F1 » 24 August 2011
Minardi calls on FIA to mandate reserves in Friday practice
Former F1 team owner Giancarlo Minardi believes the FIA should do more to help up-and-coming drivers reach the top flight.
Giancarlo Minardi has called on motorsport's governing body to act in the interests of rising talent as the bottleneck created by F1's stagnating line-up causes those ascending the ladder to the top flight to look elsewhere.
Although there is still a gradual turnover over names on the grand prix grid, former team owner Minardi is concerned that the FIA appears to be doing little to bring on young drivers, especially when it comes to giving them a chance to acclimatise to F1's particular idiosyncrasies. While noting that the likes of Sebastian Vettel, Robert Kubica, Paul di Resta and Jaime Alguersuari have all be afforded the chance to step up to the top flight in recent years, the Spaniard was forced to do so during the first year in which in-season testing was outlawed, while the other three had to grab precious free practice outings with the likes of BMW and Force India.
While the chance to run a third driver in one of Friday's F1 sessions remains, few teams appear keen to take advantage of it - Team Lotus, Force India and Toro Rosso are the most eager - but Minardi believes that that could change if the FIA intervened.
“Thanks to the preparatory championships, the boys now get ready for the leap and their young age allows them to easily adapt to the methods of F1," the Italian noted, "But we must give them the opportunity to compete and create healthy competition with those who are already there.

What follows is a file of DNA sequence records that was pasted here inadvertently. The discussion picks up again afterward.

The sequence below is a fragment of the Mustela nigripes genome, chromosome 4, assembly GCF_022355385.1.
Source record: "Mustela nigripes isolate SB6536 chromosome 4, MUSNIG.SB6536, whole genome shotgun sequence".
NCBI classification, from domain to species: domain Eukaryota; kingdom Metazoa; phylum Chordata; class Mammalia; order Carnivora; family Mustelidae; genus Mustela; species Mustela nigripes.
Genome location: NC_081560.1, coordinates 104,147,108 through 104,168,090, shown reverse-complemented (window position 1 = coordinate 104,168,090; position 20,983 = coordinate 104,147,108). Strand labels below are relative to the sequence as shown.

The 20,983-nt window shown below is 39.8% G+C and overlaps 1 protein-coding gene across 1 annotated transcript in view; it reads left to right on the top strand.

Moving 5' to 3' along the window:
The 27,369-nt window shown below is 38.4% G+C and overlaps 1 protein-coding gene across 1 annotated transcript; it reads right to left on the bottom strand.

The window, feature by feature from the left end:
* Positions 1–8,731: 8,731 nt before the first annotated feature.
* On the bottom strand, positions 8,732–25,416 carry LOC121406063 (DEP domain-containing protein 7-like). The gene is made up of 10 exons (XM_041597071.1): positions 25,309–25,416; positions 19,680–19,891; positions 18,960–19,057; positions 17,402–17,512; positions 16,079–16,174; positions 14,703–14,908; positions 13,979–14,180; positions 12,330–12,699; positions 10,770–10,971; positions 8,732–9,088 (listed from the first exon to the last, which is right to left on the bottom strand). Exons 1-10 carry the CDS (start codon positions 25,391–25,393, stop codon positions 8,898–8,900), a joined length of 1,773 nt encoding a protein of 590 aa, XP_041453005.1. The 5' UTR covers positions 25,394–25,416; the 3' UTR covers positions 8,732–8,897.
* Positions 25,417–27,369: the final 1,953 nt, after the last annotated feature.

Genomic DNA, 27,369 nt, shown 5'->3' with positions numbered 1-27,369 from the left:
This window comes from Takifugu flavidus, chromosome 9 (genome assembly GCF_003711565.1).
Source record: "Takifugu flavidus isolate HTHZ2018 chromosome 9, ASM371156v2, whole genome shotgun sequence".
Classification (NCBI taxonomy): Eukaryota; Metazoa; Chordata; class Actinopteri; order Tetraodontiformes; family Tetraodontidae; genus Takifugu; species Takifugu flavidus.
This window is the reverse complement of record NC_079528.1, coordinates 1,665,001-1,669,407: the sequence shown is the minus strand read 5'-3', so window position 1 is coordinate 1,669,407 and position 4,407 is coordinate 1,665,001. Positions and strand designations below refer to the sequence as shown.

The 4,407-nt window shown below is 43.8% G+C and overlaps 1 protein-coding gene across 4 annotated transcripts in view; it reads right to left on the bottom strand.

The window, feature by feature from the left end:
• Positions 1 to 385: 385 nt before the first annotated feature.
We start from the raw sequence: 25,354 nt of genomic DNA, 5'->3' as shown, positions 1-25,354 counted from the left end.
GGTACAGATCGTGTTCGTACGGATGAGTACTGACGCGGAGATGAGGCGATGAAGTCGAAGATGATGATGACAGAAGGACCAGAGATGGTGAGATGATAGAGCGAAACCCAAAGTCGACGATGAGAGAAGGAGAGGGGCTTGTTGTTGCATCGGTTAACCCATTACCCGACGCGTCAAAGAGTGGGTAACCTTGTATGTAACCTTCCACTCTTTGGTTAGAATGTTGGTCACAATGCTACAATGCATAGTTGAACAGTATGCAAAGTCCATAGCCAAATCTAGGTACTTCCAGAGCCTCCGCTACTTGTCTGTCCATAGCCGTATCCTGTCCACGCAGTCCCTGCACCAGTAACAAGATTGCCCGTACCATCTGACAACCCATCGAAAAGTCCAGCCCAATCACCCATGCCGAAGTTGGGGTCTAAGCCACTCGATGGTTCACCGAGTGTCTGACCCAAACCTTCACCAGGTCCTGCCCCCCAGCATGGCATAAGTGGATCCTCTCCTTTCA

"The results of Vettel, Kubica, di Resta and Alguersuari are under everybody's eyes and the FIA should take account of this before all the work that has been done from when they were racing karts becomes absolutely useless.
"My recipe is very simple: force all teams to use a young driver during the first session on Friday morning. Today, some teams do so only out of necessity, but imposing it as a fixed rule means we could have twelve rookies on track at the same time. In this way, the choices of some teams will not be dictated by the budgets brought as a dowry, but by using drivers from the prized list."
Although the matter of in-season testing, potentially in the form of one or more 'young driver' tests, has been raised in recent weeks, and is backed by FIA president Jean Todt, Minardi believes that regular outings for rising talent could lead to a greater turnover on the F1 grid.
"A team that has in its hands a young talent will think twice before renewing the contract of a pilot at an advanced age. Today, the average age is rising because the teams are afraid to invest in a young driver who is unable to test and is faced with many unknowns. At that point, the balance leans toward the experience.“
Third driver opportunities in 2011 have not always been afforded to up-and-coming pilots, with former HRT racer Karun Chandhok getting several outings with Team Lotus, but the likes of Davide Valsecchi and Luiz Razia have both also been considered by the Norfolk-based operation. While Chandhok enjoyed a brief return to the F1 grid while replacing veteran Jarno Trulli in Germany, the biggest 'success' of the season has been Daniel Ricciardo, although the Australian was 'placed' at HRT by Red Bull after impressing in his regular outings with Toro Rosso, rather than being called up by his original team. Nico Hulkenberg, meanwhile, appears at every race with Force India, and the former Williams racer is heavily tipped to return to the F1 field in 2012.
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